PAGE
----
In a recent NewMusicBox post composer Alex Shapiro reminds us why net neutrality is such a vital issue, and why it is of particular importance to musicians who share and sell self-created content - scores, recordings, video - online as a means of making a living and advancing careers. Here's the crux of it.
[O]ur ability to share our creations around the world lies in our access to the necessary portal. This is why net neutrality - the term for an open internet that is not owned,controlled, or censored by any corporation - is crucial to artists.
A very readable summary of some very interesting new research:
If there were a surefire way to improve your brain, would you try it? Judging by the abundance of products, programs and pills that claim to offer “cognitive enhancement,” many people are lining up for just such quick brain fixes. Recent research offers a possibility with much better, science-based support: that focused training in any of the arts—such as music, dance or theater—strengthens the brain’s attention system, which in turn can improve cognition more generally.
Michael Posner and Brenda Patoine, authors of the study, are finding clear causal links between arts training and increased cognitive ability!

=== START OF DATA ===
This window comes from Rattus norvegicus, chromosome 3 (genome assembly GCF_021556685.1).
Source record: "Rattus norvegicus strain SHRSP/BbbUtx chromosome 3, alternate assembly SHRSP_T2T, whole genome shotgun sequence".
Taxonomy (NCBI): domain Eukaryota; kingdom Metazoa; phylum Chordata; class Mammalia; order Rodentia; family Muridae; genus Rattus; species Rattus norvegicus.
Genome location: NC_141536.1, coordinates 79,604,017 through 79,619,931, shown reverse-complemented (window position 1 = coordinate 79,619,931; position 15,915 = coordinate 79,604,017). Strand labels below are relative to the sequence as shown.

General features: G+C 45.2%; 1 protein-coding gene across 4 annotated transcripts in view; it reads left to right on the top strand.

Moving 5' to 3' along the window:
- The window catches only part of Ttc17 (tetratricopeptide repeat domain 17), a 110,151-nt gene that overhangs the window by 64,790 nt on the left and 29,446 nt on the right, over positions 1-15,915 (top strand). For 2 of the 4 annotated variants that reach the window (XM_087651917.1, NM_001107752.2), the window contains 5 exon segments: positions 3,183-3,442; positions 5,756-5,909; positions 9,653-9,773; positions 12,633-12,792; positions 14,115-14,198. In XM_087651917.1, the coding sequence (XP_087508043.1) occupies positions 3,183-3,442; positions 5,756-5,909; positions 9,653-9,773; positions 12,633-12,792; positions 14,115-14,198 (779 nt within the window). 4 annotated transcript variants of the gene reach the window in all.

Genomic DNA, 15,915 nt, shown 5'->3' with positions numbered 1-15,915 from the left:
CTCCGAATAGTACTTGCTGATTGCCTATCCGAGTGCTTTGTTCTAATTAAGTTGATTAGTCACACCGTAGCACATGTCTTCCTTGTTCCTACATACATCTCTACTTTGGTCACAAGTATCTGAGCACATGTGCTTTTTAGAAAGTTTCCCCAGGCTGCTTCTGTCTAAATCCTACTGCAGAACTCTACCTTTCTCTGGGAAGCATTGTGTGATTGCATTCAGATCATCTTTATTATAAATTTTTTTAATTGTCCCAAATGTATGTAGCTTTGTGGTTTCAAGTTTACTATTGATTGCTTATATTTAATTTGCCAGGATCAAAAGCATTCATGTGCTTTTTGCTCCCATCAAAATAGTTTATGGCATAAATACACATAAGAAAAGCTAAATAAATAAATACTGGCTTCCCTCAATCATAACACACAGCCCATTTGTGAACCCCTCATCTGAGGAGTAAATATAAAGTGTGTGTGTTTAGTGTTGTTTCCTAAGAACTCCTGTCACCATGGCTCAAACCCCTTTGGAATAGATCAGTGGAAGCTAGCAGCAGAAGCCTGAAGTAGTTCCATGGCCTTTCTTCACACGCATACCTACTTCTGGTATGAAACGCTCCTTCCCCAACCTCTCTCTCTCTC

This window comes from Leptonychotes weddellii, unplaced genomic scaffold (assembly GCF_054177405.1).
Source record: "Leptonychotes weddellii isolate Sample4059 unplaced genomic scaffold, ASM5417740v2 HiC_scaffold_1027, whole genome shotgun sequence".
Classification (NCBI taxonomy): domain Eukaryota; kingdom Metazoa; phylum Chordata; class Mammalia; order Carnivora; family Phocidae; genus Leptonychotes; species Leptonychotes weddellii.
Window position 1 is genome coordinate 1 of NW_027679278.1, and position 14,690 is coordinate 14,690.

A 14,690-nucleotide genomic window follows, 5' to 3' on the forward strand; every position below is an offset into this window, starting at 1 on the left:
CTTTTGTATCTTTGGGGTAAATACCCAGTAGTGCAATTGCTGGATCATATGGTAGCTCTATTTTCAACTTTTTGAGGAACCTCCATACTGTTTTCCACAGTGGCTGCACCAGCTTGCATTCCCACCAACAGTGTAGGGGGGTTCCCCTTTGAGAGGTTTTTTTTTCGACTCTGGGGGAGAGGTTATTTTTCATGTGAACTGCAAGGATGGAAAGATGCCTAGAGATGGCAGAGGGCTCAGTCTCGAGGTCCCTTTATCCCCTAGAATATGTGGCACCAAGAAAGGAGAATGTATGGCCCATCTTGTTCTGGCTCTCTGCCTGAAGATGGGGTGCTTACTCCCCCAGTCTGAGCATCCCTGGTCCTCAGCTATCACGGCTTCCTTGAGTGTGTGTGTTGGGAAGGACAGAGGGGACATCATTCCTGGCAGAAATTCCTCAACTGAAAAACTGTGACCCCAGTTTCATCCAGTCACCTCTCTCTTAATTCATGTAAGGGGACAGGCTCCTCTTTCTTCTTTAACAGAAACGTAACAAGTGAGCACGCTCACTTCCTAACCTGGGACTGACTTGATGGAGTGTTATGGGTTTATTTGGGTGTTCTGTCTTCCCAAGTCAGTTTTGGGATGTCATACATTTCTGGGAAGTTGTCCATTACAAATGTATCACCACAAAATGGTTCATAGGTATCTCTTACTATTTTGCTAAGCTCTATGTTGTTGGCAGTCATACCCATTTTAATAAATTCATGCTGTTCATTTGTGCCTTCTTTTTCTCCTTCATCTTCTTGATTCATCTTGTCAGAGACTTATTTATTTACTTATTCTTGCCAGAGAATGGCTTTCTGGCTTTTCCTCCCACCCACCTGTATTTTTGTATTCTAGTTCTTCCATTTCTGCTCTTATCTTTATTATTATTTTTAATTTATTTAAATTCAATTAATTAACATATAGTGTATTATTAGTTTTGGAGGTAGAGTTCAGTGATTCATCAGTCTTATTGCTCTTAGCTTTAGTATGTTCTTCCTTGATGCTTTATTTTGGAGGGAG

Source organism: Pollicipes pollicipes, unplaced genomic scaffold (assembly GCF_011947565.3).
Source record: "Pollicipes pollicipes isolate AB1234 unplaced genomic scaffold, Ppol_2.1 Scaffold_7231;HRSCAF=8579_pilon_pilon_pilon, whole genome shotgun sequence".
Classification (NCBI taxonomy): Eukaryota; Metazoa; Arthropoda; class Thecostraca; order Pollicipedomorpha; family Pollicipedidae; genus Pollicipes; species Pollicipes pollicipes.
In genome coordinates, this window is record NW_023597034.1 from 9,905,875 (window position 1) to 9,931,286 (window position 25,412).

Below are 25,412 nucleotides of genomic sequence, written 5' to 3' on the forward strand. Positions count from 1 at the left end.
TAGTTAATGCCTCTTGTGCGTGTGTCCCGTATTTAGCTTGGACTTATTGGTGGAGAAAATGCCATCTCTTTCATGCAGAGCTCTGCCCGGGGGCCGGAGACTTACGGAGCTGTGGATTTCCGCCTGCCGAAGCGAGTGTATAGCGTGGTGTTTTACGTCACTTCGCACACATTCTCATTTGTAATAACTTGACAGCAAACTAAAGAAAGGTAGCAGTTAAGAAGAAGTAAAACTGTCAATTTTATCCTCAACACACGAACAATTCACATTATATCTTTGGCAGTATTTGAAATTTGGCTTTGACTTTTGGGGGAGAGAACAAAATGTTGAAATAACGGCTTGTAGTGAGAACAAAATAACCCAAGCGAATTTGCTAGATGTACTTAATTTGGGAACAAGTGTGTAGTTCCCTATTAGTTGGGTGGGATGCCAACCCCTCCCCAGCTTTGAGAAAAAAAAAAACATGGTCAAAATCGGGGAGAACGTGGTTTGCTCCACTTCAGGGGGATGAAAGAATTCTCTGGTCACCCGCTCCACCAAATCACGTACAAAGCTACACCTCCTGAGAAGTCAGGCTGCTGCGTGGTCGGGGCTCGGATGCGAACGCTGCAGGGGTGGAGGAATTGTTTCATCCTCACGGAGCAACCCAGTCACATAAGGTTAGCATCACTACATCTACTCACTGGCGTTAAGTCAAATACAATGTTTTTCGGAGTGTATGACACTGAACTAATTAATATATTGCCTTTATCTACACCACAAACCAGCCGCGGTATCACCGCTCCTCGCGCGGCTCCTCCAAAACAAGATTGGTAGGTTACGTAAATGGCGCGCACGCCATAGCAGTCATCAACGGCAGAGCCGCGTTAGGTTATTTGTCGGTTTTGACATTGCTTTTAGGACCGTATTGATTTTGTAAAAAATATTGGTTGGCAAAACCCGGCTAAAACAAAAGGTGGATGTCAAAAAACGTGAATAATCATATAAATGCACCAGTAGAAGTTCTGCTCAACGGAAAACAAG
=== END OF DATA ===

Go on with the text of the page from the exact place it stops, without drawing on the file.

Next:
Jonah Lehrer (my absolute favorite science journalist, and one of my favorite writers about anything, really) comments and elaborates on the importance of arts education:
That's why the research cited above is so important: it helps us appreciate the "soft" skills that we tend to neglect.But I think that even this clinical evaluation of arts education misses an important benefit: self-expression. I shudder to think that second graders, at least in most schools, are never taught the value of putting their mind on the page. They are drilled in spelling, phonetics and arithmetic (the NCLB school day must be so tedious), and yet nobody ever shows them how to take their thoughts and feelings and translate them into a paragraph or a painting. We assume that creativity will take care of itself, that the imagination doesn't need to be nurtured. But that's false. Creativity, like every cognitive skill, takes practice; expressing oneself well is never easy.
Indeed, Eric Whitacre's Virtual Choir. Sending in separate tracks from all over the world, here is the first round of participants singing his piece Sleep:
"Music moves, and can be understood just by listening. But a conventional musical score stands still, and can be understood only after years of training. The Music Animation Machine bridges this gap, with a score that moves -- and can be understood just by watching."
The British music site Dilettante is hosting a Virtual Composer-In-Residence competition.
The aim, they say, is to redefine the composer-in-residence for the digital age. He or she will win a modest prize of £1000, and a year-long residency on the website, allowing them to engage with web-site members through a Composer’s Corner blog, a podcast series, online forums, and masterclasses. It will culminate in 2010 a live event with a performance of a new work.